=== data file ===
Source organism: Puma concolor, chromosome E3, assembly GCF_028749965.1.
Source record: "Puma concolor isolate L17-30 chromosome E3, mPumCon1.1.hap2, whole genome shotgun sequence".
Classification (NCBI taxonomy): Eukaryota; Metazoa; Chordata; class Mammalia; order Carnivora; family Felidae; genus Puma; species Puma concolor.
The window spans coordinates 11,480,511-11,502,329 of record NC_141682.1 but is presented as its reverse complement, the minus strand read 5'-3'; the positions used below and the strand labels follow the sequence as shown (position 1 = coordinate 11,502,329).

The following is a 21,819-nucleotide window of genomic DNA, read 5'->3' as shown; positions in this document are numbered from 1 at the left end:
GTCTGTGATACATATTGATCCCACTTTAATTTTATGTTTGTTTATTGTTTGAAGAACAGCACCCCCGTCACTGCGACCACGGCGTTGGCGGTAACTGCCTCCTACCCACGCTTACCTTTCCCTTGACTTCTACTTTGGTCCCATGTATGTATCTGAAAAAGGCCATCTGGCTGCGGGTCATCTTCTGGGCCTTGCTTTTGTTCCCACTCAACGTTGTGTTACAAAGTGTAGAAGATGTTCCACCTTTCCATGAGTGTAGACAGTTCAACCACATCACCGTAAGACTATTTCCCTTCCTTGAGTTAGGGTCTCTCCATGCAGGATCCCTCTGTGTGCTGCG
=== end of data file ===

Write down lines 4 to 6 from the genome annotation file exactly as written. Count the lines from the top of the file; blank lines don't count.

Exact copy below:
The window spans coordinates 11,480,511-11,502,329 of record NC_141682.1 but is presented as its reverse complement, the minus strand read 5'-3'; the positions used below and the strand labels follow the sequence as shown (position 1 = coordinate 11,502,329).

The following is a 21,819-nucleotide window of genomic DNA, read 5'->3' as shown; positions in this document are numbered from 1 at the left end:
GTCTGTGATACATATTGATCCCACTTTAATTTTATGTTTGTTTATTGTTTGAAGAACAGCACCCCCGTCACTGCGACCACGGCGTTGGCGGTAACTGCCTCCTACCCACGCTTACCTTTCCCTTGACTTCTACTTTGGTCCCATGTATGTATCTGAAAAAGGCCATCTGGCTGCGGGTCATCTTCTGGGCCTTGCTTTTGTTCCCACTCAACGTTGTGTTACAAAGTGTAGAAGATGTTCCACCTTTCCATGAGTGTAGACAGTTCAACCACATCACCGTAAGACTATTTCCCTTCCTTGAGTTAGGGTCTCTCCATGCAGGATCCCTCTGTGTGCTGCG